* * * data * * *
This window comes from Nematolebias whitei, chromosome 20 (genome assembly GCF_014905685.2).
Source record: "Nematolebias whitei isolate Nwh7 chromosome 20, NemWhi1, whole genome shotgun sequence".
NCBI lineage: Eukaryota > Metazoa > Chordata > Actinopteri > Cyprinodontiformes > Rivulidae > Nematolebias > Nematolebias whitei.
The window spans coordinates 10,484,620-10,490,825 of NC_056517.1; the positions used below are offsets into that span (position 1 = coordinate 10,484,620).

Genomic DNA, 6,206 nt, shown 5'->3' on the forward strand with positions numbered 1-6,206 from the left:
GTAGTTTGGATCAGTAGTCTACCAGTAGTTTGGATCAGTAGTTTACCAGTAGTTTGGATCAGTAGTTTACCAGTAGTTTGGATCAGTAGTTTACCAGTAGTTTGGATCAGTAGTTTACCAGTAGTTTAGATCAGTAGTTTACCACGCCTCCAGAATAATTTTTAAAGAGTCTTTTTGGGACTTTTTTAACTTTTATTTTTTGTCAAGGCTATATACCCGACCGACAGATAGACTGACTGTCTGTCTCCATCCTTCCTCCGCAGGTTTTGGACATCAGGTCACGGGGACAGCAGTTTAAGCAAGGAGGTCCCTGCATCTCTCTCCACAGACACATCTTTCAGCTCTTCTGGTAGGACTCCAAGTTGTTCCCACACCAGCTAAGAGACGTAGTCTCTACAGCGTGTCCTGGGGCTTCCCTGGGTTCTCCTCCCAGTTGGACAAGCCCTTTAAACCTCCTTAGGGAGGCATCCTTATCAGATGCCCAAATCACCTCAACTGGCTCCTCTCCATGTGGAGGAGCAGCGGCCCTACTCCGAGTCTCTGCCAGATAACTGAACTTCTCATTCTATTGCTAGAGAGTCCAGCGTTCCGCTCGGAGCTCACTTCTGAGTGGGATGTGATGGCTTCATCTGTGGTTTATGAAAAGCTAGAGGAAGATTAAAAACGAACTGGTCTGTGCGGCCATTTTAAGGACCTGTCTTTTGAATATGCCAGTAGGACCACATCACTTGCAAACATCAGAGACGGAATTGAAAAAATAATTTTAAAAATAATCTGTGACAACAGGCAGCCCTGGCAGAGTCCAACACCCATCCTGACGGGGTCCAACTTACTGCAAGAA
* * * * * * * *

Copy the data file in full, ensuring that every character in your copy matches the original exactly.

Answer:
This window comes from Nematolebias whitei, chromosome 20 (genome assembly GCF_014905685.2).
Source record: "Nematolebias whitei isolate Nwh7 chromosome 20, NemWhi1, whole genome shotgun sequence".
NCBI lineage: Eukaryota > Metazoa > Chordata > Actinopteri > Cyprinodontiformes > Rivulidae > Nematolebias > Nematolebias whitei.
The window spans coordinates 10,484,620-10,490,825 of NC_056517.1; the positions used below are offsets into that span (position 1 = coordinate 10,484,620).

Genomic DNA, 6,206 nt, shown 5'->3' on the forward strand with positions numbered 1-6,206 from the left:
GTAGTTTGGATCAGTAGTCTACCAGTAGTTTGGATCAGTAGTTTACCAGTAGTTTGGATCAGTAGTTTACCAGTAGTTTGGATCAGTAGTTTACCAGTAGTTTGGATCAGTAGTTTACCAGTAGTTTAGATCAGTAGTTTACCACGCCTCCAGAATAATTTTTAAAGAGTCTTTTTGGGACTTTTTTAACTTTTATTTTTTGTCAAGGCTATATACCCGACCGACAGATAGACTGACTGTCTGTCTCCATCCTTCCTCCGCAGGTTTTGGACATCAGGTCACGGGGACAGCAGTTTAAGCAAGGAGGTCCCTGCATCTCTCTCCACAGACACATCTTTCAGCTCTTCTGGTAGGACTCCAAGTTGTTCCCACACCAGCTAAGAGACGTAGTCTCTACAGCGTGTCCTGGGGCTTCCCTGGGTTCTCCTCCCAGTTGGACAAGCCCTTTAAACCTCCTTAGGGAGGCATCCTTATCAGATGCCCAAATCACCTCAACTGGCTCCTCTCCATGTGGAGGAGCAGCGGCCCTACTCCGAGTCTCTGCCAGATAACTGAACTTCTCATTCTATTGCTAGAGAGTCCAGCGTTCCGCTCGGAGCTCACTTCTGAGTGGGATGTGATGGCTTCATCTGTGGTTTATGAAAAGCTAGAGGAAGATTAAAAACGAACTGGTCTGTGCGGCCATTTTAAGGACCTGTCTTTTGAATATGCCAGTAGGACCACATCACTTGCAAACATCAGAGACGGAATTGAAAAAATAATTTTAAAAATAATCTGTGACAACAGGCAGCCCTGGCAGAGTCCAACACCCATCCTGACGGGGTCCAACTTACTGCAAGAA